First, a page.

You: “Do you still think those are important factors or would you add anything to them now that you’ve had years of experience?”
When you are clear your connection will realize where you are going with your questions and will be able to help you and will feel good that they could be of value to your needs. The bad example in this situation will make your connection feel that you are awkward, unclear and possibly nosy. They won’t know what your intentions are, because you don’t know your own intentions.
Do your homework.
Know your industry.
Be genuinely interested in the inner-workings of the business you are asking about.
Be modest in your approach.
Know what you want to gain out of the conversation.
Be clear about what your needs are.
Be clear on what you want to accomplish… Remember that the only difference between someone who owns a successful advertising agency, for example, and someone who wants to is just a series of steps to get there. People who are clear on what they want to accomplish and people who are accomplished are easy to discuss business matters with; it’s the confused people that create awkward networking moments.
Be clear on what your skills are and how you may be of use in case you need to barter with the person you want to connect with.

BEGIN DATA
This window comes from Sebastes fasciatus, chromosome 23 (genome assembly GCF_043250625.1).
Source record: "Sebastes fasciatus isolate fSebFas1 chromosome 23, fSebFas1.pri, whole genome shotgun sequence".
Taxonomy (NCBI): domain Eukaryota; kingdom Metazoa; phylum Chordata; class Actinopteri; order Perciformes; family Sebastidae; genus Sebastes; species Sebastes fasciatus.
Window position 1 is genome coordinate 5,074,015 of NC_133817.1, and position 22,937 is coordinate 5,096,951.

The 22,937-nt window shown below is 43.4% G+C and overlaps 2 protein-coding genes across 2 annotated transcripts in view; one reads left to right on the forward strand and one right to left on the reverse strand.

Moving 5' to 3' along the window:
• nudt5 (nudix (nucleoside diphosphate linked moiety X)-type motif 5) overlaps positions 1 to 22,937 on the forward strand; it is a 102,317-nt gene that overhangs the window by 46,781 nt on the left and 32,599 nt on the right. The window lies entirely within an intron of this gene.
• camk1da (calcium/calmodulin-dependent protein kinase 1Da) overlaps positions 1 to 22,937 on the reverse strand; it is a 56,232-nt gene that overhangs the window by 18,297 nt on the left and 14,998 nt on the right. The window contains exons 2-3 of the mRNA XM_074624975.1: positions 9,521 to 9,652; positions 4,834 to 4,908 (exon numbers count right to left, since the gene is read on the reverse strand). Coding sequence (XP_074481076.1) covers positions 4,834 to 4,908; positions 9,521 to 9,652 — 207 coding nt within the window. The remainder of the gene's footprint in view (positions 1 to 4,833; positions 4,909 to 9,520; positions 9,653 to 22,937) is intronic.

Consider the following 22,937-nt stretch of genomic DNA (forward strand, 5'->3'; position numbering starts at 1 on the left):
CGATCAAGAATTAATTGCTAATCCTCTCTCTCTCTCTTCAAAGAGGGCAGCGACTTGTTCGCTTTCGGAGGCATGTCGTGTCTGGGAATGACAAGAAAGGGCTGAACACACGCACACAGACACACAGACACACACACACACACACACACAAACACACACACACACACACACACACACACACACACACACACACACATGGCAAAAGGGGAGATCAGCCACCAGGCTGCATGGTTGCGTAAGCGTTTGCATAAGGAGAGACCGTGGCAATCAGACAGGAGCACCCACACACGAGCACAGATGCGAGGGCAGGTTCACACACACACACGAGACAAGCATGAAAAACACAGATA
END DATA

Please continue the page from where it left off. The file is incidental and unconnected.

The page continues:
Asking the right questions not only gives you answers that are useful, an opportunity to connect with someone, a potentially valuable conversation, but also gives you credibility.
Effective networking can potentially be your life source. Knowing the right people is not enough. You have to know how to build the right connections with those people. Remember what networking is and network consciously.* Need help determining if your questions are the right ones? Email me: firstname.lastname@example.org.
*Samira’s definition of networking:
We are all an abundant resource on different matters. Our goal in human interaction is to provide our resource to another who needs it. When talking, remember to ask questions that bring out the resource you need in the other person. They don’t know how to help you. You know. Make what you need clear. Make what your resource is clear to others as well… so you can give others an opportunity to use your resources.